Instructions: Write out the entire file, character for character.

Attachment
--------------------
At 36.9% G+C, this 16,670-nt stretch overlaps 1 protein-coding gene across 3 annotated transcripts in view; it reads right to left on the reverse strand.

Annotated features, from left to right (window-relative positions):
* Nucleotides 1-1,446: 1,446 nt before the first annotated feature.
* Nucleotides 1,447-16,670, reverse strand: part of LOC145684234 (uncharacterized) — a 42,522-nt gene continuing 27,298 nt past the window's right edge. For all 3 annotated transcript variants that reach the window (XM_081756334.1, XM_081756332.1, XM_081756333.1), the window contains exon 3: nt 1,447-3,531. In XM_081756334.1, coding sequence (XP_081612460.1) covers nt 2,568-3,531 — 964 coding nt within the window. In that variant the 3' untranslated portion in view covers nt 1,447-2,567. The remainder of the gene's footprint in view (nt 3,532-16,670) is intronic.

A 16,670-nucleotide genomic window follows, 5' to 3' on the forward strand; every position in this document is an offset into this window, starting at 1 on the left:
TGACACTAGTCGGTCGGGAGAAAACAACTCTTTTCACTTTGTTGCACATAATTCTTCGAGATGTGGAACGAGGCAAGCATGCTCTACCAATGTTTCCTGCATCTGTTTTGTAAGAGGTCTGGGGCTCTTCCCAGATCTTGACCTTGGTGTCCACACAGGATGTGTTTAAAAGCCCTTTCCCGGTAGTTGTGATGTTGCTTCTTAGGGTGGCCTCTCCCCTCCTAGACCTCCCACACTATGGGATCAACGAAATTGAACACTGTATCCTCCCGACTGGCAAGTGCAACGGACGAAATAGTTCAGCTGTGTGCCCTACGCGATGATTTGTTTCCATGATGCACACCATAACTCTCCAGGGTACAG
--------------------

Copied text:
At 36.9% G+C, this 16,670-nt stretch overlaps 1 protein-coding gene across 3 annotated transcripts in view; it reads right to left on the reverse strand.

Annotated features, from left to right (window-relative positions):
* Nucleotides 1-1,446: 1,446 nt before the first annotated feature.
* Nucleotides 1,447-16,670, reverse strand: part of LOC145684234 (uncharacterized) — a 42,522-nt gene continuing 27,298 nt past the window's right edge. For all 3 annotated transcript variants that reach the window (XM_081756334.1, XM_081756332.1, XM_081756333.1), the window contains exon 3: nt 1,447-3,531. In XM_081756334.1, coding sequence (XP_081612460.1) covers nt 2,568-3,531 — 964 coding nt within the window. In that variant the 3' untranslated portion in view covers nt 1,447-2,567. The remainder of the gene's footprint in view (nt 3,532-16,670) is intronic.

A 16,670-nucleotide genomic window follows, 5' to 3' on the forward strand; every position in this document is an offset into this window, starting at 1 on the left:
TGACACTAGTCGGTCGGGAGAAAACAACTCTTTTCACTTTGTTGCACATAATTCTTCGAGATGTGGAACGAGGCAAGCATGCTCTACCAATGTTTCCTGCATCTGTTTTGTAAGAGGTCTGGGGCTCTTCCCAGATCTTGACCTTGGTGTCCACACAGGATGTGTTTAAAAGCCCTTTCCCGGTAGTTGTGATGTTGCTTCTTAGGGTGGCCTCTCCCCTCCTAGACCTCCCACACTATGGGATCAACGAAATTGAACACTGTATCCTCCCGACTGGCAAGTGCAACGGACGAAATAGTTCAGCTGTGTGCCCTACGCGATGATTTGTTTCCATGATGCACACCATAACTCTCCAGGGTACAG